Howdy, how are you all doing today? Hope you are all good where you are.
February is quite typically sooo cold and grey here in the UK, though we have been enjoying some winter sun lately, but it’s still been freezing – which means there is no better time to release something woolly! Allow me to introduce the Malmsmead Mitts.
John Arbon Textiles have recently updated their classic Exmoor sock range, and I was delighted to try out one of their new colours combined with one of the lovely existing shades for my latest project.
Exmoor Sock is what you’d probably class as proper wool (if that makes sense), it’s a 4ply yarn that is a combination of Bluefaced Leicester, Blueface Exmoor, Devon Zwartbles and Falklands Corriedale breeds. As the name suggests it is designed to be perfect for socks but it’s still versatile enough to suit garments and accessories that suit a hard wearing, machine washable yarn.
After using it I would imagine it would actually make fantastically robust socks, however I had a different plan in mind. My husband does a lot of hiking and I understand that wool socks in particular have the ability to manage moisture and regulate temperature. They keep sweat away from your feet meaning feet stay drier so are comfortable in both cool and warm conditions. And if its good enough for feet, wouldn’t it be just as good for hands (I thought to myself), and that’s how the Malmsmead Mitts came into being!
For my mitts I used the original rich magenta Bell Heather shade (because it literally had my name on it!) combined with their new light pinkish Fairy Thimble. I love that the colours are based on the natural shades you would see in the beautiful landscape that makes up Exmoor National Park. The Bell Heather is based on the moorland shrub (that gives me my name) and the Fairy Thimble inspired by the colour of foxgloves (isn’t that a lovely image; fairy thimbles!).
The name for the mitts comes from an actual place; Malmsmead is a rural hamlet sitting on the border of Somerset and Devon. It’s nestled in the Exmoor valleys and is classed as a bit of a nature lovers paradise. Malmsmead is also the gateway to the Doone valley which was made famous by RD Blackmoor in his famous novel Lorna Doone set in the drama of the Exmoor landscape.
I like the think that these mitts would be the perfect thing to wear on a wild and windy walk on the moors, obviously by a heroine of some kind, and the stitch pattern does remind me of clumps of bell heather – see what you think when you make them.
The pattern comes in three different sizes (small, medium and large) size with a cm or so (1/2 inch) negative ease. The stitch pattern I’ve used has such a pleasing texture that I want to use it again – maybe for a matching cowl, what do you think?
The written pattern for Malmsmead Mitts is now available in all of my pattern shops with 25% off for the next couple of weeks on Ravelry and Etsy (see code below):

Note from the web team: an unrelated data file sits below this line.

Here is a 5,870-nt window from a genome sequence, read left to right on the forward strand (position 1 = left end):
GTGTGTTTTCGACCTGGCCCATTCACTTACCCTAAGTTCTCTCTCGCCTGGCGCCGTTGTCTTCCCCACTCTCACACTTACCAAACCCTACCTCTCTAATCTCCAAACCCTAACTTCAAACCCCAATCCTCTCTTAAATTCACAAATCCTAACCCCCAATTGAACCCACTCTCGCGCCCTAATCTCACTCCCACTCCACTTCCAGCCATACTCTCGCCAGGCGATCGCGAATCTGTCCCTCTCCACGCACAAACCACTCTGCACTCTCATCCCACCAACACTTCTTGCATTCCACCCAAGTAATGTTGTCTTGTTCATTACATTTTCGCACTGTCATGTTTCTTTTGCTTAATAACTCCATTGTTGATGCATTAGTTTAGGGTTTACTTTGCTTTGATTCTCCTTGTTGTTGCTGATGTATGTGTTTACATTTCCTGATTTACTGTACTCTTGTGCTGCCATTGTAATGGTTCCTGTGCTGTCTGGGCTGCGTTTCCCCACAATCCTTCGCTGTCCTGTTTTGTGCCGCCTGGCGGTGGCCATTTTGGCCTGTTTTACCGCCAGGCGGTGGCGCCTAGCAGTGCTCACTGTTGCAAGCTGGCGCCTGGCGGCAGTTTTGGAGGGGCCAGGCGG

As I mentioned I used a combination of Exmoor sock in Bell Heather for the cuff and Fairy Thimble for the main mitt, which is a 4ply yarn, with a 3mm (US size approx. D3), I say the pattern works best in a solid colour, rather than variegated, so you can see the stitch pattern.
The pattern is 8 pages long and it’s written, as usual, in both UK and US terms, I have also added a flatlay chart for each size of mitts as a helpful visual guide. The patterns are worked in rows for the cuff and then in rounds for the main body of the mitt and I would suggest they are suitable for a more intermediate crocheter – though there is nothing to stop an adventurous beginner having a go!
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If you fancy 25% off the pattern price just enter the coupon code: MALMSMEAD25 on either Ravelry or Etsy until 22 February to save.
I really enjoyed making these mitts, so I’m definitely not done with mitt designs yet in fact I’ve got another in the pipelines which I’m hoping will be one of my first releases in February. And I’ve thoroughly enjoyed using the John Arbon Textiles yarn, in fact if you are a fan too I’ve got a pattern using their yarns scheduled later in the year – so watch this space for that.
If you like this pattern please give it a love, or leave a comment or review on the platform you got it from when you’ve made it up, as a small biz all support and shares are very much appreciated! I hope you’ll share any finished photos with me on social media (facebook, twitter or instagram) or as a project on Ravelry – I love to see what you make! And finally you may wish to make sure you are signed up to blog (below) and / or my mailing list to get a reminder when new blog posts, discounts or new pattern releases are available.
Until next time folks! Happy hooking and keep calm and crochet on my friends xx
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